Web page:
English is a West Germanic language that was first spoken in early medieval England and is now a global lingua franca.
The Epic of Gilgamesh is an epic poem from ancient Mesopotamia that is often regarded as the earliest surviving great work of literature.
Ethiopia (ኢትዮጵያ), officially the Federal Democratic Republic of Ethiopia (የኢትዮጵያ ፌዴራላዊ ዲሞክራሲያዊ ሪፐብሊክ, yeʾĪtiyoṗṗya Fēdēralawī Dēmokirasīyawī Rīpebilīk), is a country located in the Horn of Africa.
An extinct language is a language that no longer has any speakers, especially if the language has no living descendants.
A finite verb is a form of a verb that has a subject (expressed or implied) and can function as the root of an independent clause; an independent clause can, in turn, stand alone as a complete sentence.
Finnish (or suomen kieli) is a Finnic language spoken by the majority of the population in Finland and by ethnic Finns outside Finland.
The chronology of the first dynasty of Babylonia (also First Babylonian Empire) is debated as there is a Babylonian King List A and a Babylonian King List B. In this chronology, the regnal years of List A are used due to their wide usage.
Fricatives are consonants produced by forcing air through a narrow channel made by placing two articulators close together.
Fusional languages or inflected languages are a type of synthetic languages, distinguished from agglutinative languages by their tendency to use a single inflectional morpheme to denote multiple grammatical, syntactic, or semantic features.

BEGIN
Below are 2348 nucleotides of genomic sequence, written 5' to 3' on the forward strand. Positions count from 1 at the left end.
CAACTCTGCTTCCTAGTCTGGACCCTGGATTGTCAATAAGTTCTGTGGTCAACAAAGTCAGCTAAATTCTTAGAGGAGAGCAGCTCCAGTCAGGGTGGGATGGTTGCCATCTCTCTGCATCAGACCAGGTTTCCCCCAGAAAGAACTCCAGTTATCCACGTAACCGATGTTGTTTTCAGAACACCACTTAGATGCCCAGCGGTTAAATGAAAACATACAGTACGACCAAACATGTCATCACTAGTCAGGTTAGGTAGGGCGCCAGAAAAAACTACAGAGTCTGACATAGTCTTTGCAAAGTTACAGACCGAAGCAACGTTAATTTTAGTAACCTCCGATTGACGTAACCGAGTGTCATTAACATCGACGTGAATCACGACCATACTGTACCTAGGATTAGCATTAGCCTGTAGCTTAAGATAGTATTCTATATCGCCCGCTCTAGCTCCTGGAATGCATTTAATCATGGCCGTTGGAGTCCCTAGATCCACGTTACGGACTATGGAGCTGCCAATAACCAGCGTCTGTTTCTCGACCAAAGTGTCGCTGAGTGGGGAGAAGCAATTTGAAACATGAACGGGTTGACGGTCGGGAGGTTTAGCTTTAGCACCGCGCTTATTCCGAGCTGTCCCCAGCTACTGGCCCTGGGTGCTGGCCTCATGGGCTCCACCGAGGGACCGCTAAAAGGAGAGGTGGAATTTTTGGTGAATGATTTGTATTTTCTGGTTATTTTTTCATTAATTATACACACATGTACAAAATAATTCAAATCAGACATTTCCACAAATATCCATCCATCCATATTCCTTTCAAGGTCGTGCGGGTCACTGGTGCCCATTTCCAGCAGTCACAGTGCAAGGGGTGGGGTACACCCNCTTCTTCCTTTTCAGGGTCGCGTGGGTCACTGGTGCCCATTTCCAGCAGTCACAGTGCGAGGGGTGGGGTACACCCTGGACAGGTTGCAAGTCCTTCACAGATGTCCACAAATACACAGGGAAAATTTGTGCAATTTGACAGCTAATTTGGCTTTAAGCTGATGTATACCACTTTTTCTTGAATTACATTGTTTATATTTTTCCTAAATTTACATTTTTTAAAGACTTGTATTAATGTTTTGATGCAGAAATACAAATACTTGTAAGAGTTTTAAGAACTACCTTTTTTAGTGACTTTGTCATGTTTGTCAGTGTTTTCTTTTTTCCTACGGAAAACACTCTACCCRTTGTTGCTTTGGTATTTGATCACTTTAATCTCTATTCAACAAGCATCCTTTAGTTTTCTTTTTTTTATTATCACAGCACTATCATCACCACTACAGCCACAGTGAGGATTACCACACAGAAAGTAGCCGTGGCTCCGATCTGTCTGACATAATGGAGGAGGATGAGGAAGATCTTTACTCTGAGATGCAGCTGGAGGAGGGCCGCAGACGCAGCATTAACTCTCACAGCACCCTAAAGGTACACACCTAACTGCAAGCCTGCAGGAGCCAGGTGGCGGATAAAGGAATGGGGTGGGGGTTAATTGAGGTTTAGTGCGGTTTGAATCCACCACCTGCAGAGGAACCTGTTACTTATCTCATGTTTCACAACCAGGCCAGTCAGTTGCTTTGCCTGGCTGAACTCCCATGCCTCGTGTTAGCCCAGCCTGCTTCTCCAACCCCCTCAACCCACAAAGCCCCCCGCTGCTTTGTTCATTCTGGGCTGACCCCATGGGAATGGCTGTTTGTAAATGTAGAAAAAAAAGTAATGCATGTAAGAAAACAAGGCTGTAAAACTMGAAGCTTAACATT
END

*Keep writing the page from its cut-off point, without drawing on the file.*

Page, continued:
Ge'ez (ግዕዝ,; also transliterated Giʻiz) is an ancient South Semitic language and a member of the Ethiopian Semitic group.
In grammar, the genitive (abbreviated); also called the second case, is the grammatical case that marks a word, usually a noun, as modifying another word, also usually a noun.
Geography (from Greek γεωγραφία, geographia, literally "earth description") is a field of science devoted to the study of the lands, the features, the inhabitants, and the phenomena of Earth.
Georg Friedrich Grotefend (9 June 1775 – 15 December 1853) was a German epigraphist and philologist.
A gerund (abbreviated) is any of various nonfinite verb forms in various languages, most often, but not exclusively, one that functions as a noun.
Gilgamesh was a historical king of the Sumerian city-state of Uruk, a major hero in ancient Mesopotamian mythology, and the protagonist of the Epic of Gilgamesh, an epic poem written in Akkadian during the late second millennium BC.